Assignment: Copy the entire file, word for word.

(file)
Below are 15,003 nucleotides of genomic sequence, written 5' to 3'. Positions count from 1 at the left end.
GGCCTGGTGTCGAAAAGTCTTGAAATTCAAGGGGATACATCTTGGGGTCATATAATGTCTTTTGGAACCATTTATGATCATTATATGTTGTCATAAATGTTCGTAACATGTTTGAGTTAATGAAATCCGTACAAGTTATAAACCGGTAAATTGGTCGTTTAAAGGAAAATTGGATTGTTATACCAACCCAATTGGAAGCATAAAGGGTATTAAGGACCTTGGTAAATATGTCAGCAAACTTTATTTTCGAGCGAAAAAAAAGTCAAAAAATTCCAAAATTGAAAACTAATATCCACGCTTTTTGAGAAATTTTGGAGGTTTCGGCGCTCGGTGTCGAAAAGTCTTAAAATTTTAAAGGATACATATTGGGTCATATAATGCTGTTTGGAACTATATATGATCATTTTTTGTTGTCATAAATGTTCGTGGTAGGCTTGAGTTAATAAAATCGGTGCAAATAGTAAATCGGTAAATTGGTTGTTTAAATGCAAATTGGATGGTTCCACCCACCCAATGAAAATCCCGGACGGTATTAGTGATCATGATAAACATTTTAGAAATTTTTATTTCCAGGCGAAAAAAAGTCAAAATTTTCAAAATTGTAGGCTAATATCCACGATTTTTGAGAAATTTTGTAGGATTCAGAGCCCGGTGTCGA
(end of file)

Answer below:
Below are 15,003 nucleotides of genomic sequence, written 5' to 3'. Positions count from 1 at the left end.
GGCCTGGTGTCGAAAAGTCTTGAAATTCAAGGGGATACATCTTGGGGTCATATAATGTCTTTTGGAACCATTTATGATCATTATATGTTGTCATAAATGTTCGTAACATGTTTGAGTTAATGAAATCCGTACAAGTTATAAACCGGTAAATTGGTCGTTTAAAGGAAAATTGGATTGTTATACCAACCCAATTGGAAGCATAAAGGGTATTAAGGACCTTGGTAAATATGTCAGCAAACTTTATTTTCGAGCGAAAAAAAAGTCAAAAAATTCCAAAATTGAAAACTAATATCCACGCTTTTTGAGAAATTTTGGAGGTTTCGGCGCTCGGTGTCGAAAAGTCTTAAAATTTTAAAGGATACATATTGGGTCATATAATGCTGTTTGGAACTATATATGATCATTTTTTGTTGTCATAAATGTTCGTGGTAGGCTTGAGTTAATAAAATCGGTGCAAATAGTAAATCGGTAAATTGGTTGTTTAAATGCAAATTGGATGGTTCCACCCACCCAATGAAAATCCCGGACGGTATTAGTGATCATGATAAACATTTTAGAAATTTTTATTTCCAGGCGAAAAAAAGTCAAAATTTTCAAAATTGTAGGCTAATATCCACGATTTTTGAGAAATTTTGTAGGATTCAGAGCCCGGTGTCGA